He also inherits one of the largest legal departments in the oil and gas business, with over 130 staff including about 40 lawyers. Much of the work done by the department, he says, is regulatory and the firm even handles issuing its own debt. “We don’t have to use outside counsel too much.”


As such, McMaster says one of the biggest challenges is “to find really good in-house counsel and to rely on those people. Our lawyers are as good as any I have met. It’s amazing some of the experts we have on staff, internally.”


That’s both good and bad. Good in the sense that it serves the company well; bad in the sense the department is prime hunting grounds for law firms looking to recruit. “I think in Calgary right now, the biggest challenge is probably maintaining and keeping the good lawyers.”


He notes a number of national firms have set up shop or expanded their existing operations, and are using cash to entice people away from the corporate sector. “What I have to do is pay them as well as I can pay them and give them good work and keep them interested in the business. It’s a combination of compensation and interesting work.”


As for his objectives as general counsel, they’re straightforward. “I have two goals. One is to keep the company out of trouble. I think that’s a never-ending job.” The second, he says, is to do his part to help the company make money for shareholders and create value.


The way a legal team does that, he says, is to make sure the lawyers “work closely with the business folks as a team.” It’s all about integration, he says. However, lawyers have to recognize “there will be times you have to raise the red flag and say, ‘No, you can’t do that.’”


The number one priority facing his industry is compliance. “We’re coming off these incredible blow-ups in the United States,” he says, referring to a number of corporate scandals that have resulted in securities regulators on both sides of the border aggressively cracking down and creating a costly and complex corporate governance environment driven by the Sarbanes-Oxley Act.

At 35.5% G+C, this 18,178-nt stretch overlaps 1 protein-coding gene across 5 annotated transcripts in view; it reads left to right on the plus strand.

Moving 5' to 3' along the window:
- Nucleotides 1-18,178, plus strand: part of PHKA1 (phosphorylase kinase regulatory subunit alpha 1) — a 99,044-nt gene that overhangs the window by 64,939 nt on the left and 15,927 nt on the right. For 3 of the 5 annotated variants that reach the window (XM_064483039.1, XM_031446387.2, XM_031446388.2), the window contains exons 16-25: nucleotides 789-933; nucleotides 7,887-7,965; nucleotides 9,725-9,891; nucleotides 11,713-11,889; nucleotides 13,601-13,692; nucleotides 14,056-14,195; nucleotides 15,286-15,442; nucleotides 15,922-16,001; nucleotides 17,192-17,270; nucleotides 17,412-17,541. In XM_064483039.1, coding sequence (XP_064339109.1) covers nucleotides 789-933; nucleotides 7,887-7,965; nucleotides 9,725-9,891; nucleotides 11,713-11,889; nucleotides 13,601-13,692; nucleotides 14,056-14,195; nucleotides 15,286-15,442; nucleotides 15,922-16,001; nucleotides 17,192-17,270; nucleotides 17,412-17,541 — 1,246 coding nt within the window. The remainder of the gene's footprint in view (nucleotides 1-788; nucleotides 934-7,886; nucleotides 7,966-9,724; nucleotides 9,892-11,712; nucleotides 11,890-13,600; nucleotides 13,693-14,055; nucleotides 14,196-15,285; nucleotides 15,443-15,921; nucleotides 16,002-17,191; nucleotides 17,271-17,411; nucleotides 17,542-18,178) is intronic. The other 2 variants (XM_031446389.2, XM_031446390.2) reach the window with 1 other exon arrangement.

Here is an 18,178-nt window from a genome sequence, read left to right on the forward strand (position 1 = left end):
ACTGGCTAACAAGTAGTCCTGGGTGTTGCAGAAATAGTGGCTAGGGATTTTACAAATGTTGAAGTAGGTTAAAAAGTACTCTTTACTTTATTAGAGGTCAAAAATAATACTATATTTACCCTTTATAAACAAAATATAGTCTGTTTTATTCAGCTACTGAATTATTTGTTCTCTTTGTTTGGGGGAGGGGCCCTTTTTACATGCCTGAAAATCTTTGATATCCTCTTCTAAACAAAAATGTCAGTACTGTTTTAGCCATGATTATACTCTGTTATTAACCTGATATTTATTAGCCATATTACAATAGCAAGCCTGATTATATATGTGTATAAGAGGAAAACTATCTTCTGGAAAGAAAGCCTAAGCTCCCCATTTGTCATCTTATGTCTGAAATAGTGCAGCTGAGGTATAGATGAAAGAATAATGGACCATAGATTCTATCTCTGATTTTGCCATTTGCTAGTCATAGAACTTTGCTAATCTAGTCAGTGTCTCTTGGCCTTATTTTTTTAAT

Regulators “overreacted,” he says, with the result that for a large, sophisticated business, “it’s difficult to comply with the all the new rules.” Not only that, but it’s expensive. “If you figure out how much that costs on average, it’s mind boggling.”


The sad reality, he says, is despite all that spending, “shareholders and the public are probably not that much better off than they were a couple of years ago before SOX.” He bases that on his own study, a thesis he completed while doing a master’s in business law. Good compliance, he suggests, boils down to ethics and it’s hard to legislate honesty.


While much of his attention over the years has focused on energy, he must now start paying more attention to the pipeline side of the equation. He notes the two key projects, Mackenzie Valley and the Alaska Highway pipelines, are in “various stages of delay.”


In the Mackenzie situation, there are concerns about the growing costs and finding consensus among the aboriginal groups involved for the 1,200 km pipeline that will link the gas fields near Inuvik, N.W.T., with the Alberta pipeline system, and move it to markets in the U.S.


The delay in the 5,600 km Alaska pipeline, which would move gas from Prudhoe Bay, Ala., down through Canada to the lower 48 states, involves the Alaskan government and producers working out a royalty regime at a time when that state is in election mode. TransCanada is one of the parties vying to build the Canadian portion.


The Keystone project, however, is moving through the regulatory process and that, says McMaster, “will be a
baptism by fire.”